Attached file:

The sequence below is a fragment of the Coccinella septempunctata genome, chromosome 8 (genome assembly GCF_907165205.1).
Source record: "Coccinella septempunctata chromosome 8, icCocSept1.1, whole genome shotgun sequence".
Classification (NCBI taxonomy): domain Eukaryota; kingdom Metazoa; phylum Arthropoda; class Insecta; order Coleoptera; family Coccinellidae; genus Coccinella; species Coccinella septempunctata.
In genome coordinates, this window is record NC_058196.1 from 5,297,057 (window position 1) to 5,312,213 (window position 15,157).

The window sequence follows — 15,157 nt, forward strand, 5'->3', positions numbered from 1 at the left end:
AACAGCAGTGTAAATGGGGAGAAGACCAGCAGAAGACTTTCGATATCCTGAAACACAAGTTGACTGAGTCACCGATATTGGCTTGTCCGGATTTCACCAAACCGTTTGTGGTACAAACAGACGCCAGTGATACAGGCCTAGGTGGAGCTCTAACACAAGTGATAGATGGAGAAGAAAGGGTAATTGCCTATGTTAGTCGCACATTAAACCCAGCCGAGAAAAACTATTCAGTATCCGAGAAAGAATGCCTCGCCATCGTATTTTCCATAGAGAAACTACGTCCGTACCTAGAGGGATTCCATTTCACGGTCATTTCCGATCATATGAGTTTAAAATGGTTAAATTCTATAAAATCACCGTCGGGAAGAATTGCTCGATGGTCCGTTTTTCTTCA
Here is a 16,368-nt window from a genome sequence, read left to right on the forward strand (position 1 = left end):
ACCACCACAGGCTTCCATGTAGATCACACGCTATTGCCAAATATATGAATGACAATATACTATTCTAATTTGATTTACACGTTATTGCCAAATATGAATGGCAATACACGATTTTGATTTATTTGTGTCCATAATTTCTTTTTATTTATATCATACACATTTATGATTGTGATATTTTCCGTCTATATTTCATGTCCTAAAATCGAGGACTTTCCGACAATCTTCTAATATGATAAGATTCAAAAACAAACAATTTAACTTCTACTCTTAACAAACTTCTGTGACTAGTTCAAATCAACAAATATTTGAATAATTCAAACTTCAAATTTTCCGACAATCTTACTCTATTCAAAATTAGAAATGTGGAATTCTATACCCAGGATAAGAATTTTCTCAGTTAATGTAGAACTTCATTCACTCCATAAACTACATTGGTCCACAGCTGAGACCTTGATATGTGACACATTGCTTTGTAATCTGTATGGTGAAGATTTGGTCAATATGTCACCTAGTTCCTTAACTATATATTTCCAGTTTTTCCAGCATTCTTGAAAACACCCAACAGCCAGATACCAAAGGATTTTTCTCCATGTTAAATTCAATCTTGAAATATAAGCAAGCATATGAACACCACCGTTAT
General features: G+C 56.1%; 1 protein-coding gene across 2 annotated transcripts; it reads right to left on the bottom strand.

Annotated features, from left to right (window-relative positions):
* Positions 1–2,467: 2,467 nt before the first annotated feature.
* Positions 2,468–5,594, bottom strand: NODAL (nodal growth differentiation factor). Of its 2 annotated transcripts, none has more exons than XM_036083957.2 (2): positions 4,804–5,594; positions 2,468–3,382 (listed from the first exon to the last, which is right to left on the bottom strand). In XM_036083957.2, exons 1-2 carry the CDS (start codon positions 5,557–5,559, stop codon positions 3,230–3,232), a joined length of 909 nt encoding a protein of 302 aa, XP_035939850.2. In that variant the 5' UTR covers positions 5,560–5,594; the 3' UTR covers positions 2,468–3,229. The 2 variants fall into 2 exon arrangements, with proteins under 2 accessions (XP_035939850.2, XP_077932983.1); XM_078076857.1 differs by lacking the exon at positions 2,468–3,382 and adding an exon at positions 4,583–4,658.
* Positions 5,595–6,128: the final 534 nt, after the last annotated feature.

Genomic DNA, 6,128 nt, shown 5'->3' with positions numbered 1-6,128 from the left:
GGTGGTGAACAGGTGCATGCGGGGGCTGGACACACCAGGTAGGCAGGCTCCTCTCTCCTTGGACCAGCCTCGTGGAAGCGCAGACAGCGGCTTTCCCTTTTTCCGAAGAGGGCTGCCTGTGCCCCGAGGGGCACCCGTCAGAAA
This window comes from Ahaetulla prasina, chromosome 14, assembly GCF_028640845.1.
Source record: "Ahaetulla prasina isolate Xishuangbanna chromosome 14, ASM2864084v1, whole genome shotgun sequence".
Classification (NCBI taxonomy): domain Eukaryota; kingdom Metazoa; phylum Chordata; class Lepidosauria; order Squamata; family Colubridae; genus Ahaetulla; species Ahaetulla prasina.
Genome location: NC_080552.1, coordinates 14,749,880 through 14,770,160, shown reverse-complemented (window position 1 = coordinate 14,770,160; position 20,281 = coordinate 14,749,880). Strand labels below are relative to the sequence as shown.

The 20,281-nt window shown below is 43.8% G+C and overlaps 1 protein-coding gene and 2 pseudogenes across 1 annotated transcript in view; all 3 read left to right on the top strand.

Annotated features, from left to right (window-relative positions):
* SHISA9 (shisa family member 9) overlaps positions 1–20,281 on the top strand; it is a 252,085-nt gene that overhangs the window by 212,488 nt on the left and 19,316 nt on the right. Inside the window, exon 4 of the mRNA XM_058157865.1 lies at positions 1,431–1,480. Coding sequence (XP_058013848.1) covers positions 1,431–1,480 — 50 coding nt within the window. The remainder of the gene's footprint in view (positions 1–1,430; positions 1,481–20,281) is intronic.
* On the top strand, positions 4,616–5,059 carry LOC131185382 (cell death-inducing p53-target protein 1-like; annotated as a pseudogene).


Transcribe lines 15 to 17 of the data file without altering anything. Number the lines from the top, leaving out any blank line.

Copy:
GGTGGTGAACAGGTGCATGCGGGGGCTGGACACACCAGGTAGGCAGGCTCCTCTCTCCTTGGACCAGCCTCGTGGAAGCGCAGACAGCGGCTTTCCCTTTTTCCGAAGAGGGCTGCCTGTGCCCCGAGGGGCACCCGTCAGAAA
This window comes from Ahaetulla prasina, chromosome 14, assembly GCF_028640845.1.
Source record: "Ahaetulla prasina isolate Xishuangbanna chromosome 14, ASM2864084v1, whole genome shotgun sequence".